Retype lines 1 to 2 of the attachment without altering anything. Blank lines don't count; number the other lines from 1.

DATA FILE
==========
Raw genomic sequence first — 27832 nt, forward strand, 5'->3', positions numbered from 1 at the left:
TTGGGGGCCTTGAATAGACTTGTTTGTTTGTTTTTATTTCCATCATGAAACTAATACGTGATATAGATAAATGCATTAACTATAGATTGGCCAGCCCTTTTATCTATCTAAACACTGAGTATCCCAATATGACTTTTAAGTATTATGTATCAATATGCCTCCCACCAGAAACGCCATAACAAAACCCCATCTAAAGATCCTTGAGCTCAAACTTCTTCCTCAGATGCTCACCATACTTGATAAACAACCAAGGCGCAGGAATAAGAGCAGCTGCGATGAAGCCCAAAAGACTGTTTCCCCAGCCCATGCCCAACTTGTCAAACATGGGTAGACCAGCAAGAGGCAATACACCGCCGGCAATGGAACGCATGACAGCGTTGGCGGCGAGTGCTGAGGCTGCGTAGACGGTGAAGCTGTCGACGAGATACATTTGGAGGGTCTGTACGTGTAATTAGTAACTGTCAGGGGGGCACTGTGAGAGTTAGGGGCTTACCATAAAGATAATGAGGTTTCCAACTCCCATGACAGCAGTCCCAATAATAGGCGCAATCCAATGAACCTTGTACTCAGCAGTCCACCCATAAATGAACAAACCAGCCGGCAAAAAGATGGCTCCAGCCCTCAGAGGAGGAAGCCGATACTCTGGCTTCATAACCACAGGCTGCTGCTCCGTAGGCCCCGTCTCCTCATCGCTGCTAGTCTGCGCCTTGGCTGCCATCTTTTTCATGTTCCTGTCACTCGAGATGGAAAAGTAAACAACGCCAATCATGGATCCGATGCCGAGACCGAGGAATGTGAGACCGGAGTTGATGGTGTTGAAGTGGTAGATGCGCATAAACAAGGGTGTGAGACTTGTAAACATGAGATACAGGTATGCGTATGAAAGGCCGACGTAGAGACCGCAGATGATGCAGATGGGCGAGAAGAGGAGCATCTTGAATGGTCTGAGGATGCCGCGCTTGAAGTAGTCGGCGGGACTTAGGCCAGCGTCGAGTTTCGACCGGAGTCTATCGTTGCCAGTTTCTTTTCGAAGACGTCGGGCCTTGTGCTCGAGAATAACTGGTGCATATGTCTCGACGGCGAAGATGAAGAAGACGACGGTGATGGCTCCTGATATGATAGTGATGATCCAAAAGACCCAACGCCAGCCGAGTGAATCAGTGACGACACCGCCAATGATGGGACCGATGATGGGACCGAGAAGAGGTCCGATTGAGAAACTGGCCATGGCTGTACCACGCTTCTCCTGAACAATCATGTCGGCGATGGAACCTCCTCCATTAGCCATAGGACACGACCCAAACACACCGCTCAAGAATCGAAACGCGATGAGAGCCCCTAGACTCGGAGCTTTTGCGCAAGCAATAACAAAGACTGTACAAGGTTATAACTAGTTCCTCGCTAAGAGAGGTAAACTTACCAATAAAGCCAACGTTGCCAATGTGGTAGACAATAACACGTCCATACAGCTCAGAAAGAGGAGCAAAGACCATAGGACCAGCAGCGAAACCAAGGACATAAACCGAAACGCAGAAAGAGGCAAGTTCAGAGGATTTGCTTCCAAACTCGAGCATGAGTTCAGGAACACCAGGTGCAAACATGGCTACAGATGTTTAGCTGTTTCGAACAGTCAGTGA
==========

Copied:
Raw genomic sequence first — 27832 nt, forward strand, 5'->3', positions numbered from 1 at the left:
TTGGGGGCCTTGAATAGACTTGTTTGTTTGTTTTTATTTCCATCATGAAACTAATACGTGATATAGATAAATGCATTAACTATAGATTGGCCAGCCCTTTTATCTATCTAAACACTGAGTATCCCAATATGACTTTTAAGTATTATGTATCAATATGCCTCCCACCAGAAACGCCATAACAAAACCCCATCTAAAGATCCTTGAGCTCAAACTTCTTCCTCAGATGCTCACCATACTTGATAAACAACCAAGGCGCAGGAATAAGAGCAGCTGCGATGAAGCCCAAAAGACTGTTTCCCCAGCCCATGCCCAACTTGTCAAACATGGGTAGACCAGCAAGAGGCAATACACCGCCGGCAATGGAACGCATGACAGCGTTGGCGGCGAGTGCTGAGGCTGCGTAGACGGTGAAGCTGTCGACGAGATACATTTGGAGGGTCTGTACGTGTAATTAGTAACTGTCAGGGGGGCACTGTGAGAGTTAGGGGCTTACCATAAAGATAATGAGGTTTCCAACTCCCATGACAGCAGTCCCAATAATAGGCGCAATCCAATGAACCTTGTACTCAGCAGTCCACCCATAAATGAACAAACCAGCCGGCAAAAAGATGGCTCCAGCCCTCAGAGGAGGAAGCCGATACTCTGGCTTCATAACCACAGGCTGCTGCTCCGTAGGCCCCGTCTCCTCATCGCTGCTAGTCTGCGCCTTGGCTGCCATCTTTTTCATGTTCCTGTCACTCGAGATGGAAAAGTAAACAACGCCAATCATGGATCCGATGCCGAGACCGAGGAATGTGAGACCGGAGTTGATGGTGTTGAAGTGGTAGATGCGCATAAACAAGGGTGTGAGACTTGTAAACATGAGATACAGGTATGCGTATGAAAGGCCGACGTAGAGACCGCAGATGATGCAGATGGGCGAGAAGAGGAGCATCTTGAATGGTCTGAGGATGCCGCGCTTGAAGTAGTCGGCGGGACTTAGGCCAGCGTCGAGTTTCGACCGGAGTCTATCGTTGCCAGTTTCTTTTCGAAGACGTCGGGCCTTGTGCTCGAGAATAACTGGTGCATATGTCTCGACGGCGAAGATGAAGAAGACGACGGTGATGGCTCCTGATATGATAGTGATGATCCAAAAGACCCAACGCCAGCCGAGTGAATCAGTGACGACACCGCCAATGATGGGACCGATGATGGGACCGAGAAGAGGTCCGATTGAGAAACTGGCCATGGCTGTACCACGCTTCTCCTGAACAATCATGTCGGCGATGGAACCTCCTCCATTAGCCATAGGACACGACCCAAACACACCGCTCAAGAATCGAAACGCGATGAGAGCCCCTAGACTCGGAGCTTTTGCGCAAGCAATAACAAAGACTGTACAAGGTTATAACTAGTTCCTCGCTAAGAGAGGTAAACTTACCAATAAAGCCAACGTTGCCAATGTGGTAGACAATAACACGTCCATACAGCTCAGAAAGAGGAGCAAAGACCATAGGACCAGCAGCGAAACCAAGGACATAAACCGAAACGCAGAAAGAGGCAAGTTCAGAGGATTTGCTTCCAAACTCGAGCATGAGTTCAGGAACACCAGGTGCAAACATGGCTACAGATGTTTAGCTGTTTCGAACAGTCAGTGA